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Lost Men.

 They come to me, fists full of rain,
daisy petals crushed in motorcycle helmets,
faces bewildered, eyes empty wells.
They appear on my doorstep, torsos
dipped in Apollo's gold, bruises
from fastballs and hockey pucks flowering
their bodies, black eyes
wet with creek water, the perfect rock
heavy in their hand.
They show up at the bar, smiles
crooked borders erasing,
remind me of lives they didn't live,
disappear before their favorite songs
shake the jukebox: offerings.
They slide sports cars into close spaces,
scratch vague notes on my windshield, the mirror.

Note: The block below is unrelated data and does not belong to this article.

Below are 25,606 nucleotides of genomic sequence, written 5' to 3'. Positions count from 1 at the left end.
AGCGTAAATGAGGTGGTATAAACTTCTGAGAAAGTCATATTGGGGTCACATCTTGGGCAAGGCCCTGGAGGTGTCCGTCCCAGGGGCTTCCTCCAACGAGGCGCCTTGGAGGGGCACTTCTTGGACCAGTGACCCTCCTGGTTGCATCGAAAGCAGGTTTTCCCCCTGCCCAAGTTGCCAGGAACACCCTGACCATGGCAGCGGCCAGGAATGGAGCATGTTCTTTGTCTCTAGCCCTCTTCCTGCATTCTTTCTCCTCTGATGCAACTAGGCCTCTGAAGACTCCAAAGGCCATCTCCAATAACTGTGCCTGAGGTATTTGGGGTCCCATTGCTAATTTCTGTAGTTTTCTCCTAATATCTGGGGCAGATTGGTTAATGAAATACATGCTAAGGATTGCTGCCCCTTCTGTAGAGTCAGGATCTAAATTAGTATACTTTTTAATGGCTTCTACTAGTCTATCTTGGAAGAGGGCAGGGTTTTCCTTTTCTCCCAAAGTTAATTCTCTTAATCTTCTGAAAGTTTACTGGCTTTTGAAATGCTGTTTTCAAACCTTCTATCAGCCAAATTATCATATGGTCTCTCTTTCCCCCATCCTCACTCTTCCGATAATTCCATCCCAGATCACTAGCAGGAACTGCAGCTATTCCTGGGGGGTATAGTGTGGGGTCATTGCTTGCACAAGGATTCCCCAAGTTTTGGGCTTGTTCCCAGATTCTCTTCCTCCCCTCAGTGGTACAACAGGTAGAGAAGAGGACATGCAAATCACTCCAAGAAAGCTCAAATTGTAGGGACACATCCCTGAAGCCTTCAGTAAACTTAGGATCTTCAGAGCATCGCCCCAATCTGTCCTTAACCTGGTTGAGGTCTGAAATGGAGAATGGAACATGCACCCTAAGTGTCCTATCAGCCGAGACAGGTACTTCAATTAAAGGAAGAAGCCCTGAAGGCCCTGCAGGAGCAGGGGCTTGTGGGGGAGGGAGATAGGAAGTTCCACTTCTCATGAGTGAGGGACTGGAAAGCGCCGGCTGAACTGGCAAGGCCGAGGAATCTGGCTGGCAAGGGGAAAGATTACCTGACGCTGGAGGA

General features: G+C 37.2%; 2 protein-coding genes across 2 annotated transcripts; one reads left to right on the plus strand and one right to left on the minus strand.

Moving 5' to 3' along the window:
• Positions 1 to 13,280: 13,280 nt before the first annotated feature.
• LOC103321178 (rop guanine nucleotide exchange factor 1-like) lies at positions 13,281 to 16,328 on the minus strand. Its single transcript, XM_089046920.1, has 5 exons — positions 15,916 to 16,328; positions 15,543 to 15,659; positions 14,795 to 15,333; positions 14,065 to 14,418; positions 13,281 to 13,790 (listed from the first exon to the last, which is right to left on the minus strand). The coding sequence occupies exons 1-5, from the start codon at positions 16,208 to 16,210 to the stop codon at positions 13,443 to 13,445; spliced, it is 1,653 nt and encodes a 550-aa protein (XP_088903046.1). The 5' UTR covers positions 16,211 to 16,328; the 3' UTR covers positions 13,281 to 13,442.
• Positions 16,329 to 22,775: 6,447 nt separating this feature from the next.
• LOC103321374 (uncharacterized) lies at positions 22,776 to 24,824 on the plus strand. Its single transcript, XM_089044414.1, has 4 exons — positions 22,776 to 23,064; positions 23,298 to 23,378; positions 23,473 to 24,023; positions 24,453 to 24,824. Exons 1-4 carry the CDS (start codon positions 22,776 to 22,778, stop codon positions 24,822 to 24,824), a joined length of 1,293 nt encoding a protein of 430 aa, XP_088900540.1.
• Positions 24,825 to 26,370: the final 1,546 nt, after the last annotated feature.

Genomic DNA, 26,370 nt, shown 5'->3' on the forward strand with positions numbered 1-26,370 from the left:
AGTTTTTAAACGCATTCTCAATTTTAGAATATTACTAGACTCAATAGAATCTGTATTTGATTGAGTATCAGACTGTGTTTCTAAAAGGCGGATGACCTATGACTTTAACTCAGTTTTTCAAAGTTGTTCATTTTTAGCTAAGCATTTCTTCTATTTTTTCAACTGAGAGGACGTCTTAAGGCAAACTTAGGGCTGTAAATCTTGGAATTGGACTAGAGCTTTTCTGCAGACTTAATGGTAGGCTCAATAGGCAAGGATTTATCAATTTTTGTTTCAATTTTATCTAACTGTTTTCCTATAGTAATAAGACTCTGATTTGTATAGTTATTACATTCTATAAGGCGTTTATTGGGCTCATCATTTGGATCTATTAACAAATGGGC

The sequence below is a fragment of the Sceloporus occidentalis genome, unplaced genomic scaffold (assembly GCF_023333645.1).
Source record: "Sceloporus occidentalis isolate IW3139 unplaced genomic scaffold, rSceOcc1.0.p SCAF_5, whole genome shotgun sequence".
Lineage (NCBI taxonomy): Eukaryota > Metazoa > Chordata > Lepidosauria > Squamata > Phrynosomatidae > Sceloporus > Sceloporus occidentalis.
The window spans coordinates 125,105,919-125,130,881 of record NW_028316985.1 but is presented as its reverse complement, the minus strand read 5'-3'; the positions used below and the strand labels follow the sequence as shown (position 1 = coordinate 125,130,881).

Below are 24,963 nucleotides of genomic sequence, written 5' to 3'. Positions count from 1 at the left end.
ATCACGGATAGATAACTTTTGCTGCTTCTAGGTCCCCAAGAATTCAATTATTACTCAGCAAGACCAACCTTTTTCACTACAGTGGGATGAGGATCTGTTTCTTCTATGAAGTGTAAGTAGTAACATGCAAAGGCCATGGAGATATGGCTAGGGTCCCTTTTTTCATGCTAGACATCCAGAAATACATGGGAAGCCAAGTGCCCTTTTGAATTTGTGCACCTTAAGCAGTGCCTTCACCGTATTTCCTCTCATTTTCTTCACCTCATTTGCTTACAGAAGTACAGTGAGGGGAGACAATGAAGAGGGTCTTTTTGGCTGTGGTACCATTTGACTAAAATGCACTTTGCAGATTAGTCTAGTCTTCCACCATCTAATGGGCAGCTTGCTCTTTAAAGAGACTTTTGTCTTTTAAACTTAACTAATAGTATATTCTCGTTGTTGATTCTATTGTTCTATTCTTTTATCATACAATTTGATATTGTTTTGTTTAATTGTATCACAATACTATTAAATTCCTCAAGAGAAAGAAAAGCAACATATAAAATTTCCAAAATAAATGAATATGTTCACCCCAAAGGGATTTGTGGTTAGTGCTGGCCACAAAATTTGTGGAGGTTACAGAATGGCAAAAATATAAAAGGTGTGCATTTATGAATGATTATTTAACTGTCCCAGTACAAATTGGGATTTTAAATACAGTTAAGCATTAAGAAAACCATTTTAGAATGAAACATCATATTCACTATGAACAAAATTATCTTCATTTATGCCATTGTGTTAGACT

They come to me asking, they come to me begging,
they come to me smelling
of heavy machinery and last night's dreams,
my breath on their neck their first waking thought.
They come to me aching like muscles
shoveling graves, stack beating hearts
like misbehaved woodpiles,
exposed splinters angry.
Their shoulders unpack wishes,
unused parachutes,
heads slowly turn for my answer.
They come to me with muddy hands,
dusty words picked from the side of the road;
arrange their questions on the smooth bar,
edit with calloused fingers, search
this unguarded map, the untethered stars,
for a way to get home.
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Author:Caloro, Lisa
Publication:The Carolina Quarterly
Article Type:Poem
Date:Mar 22, 2019
Words:227
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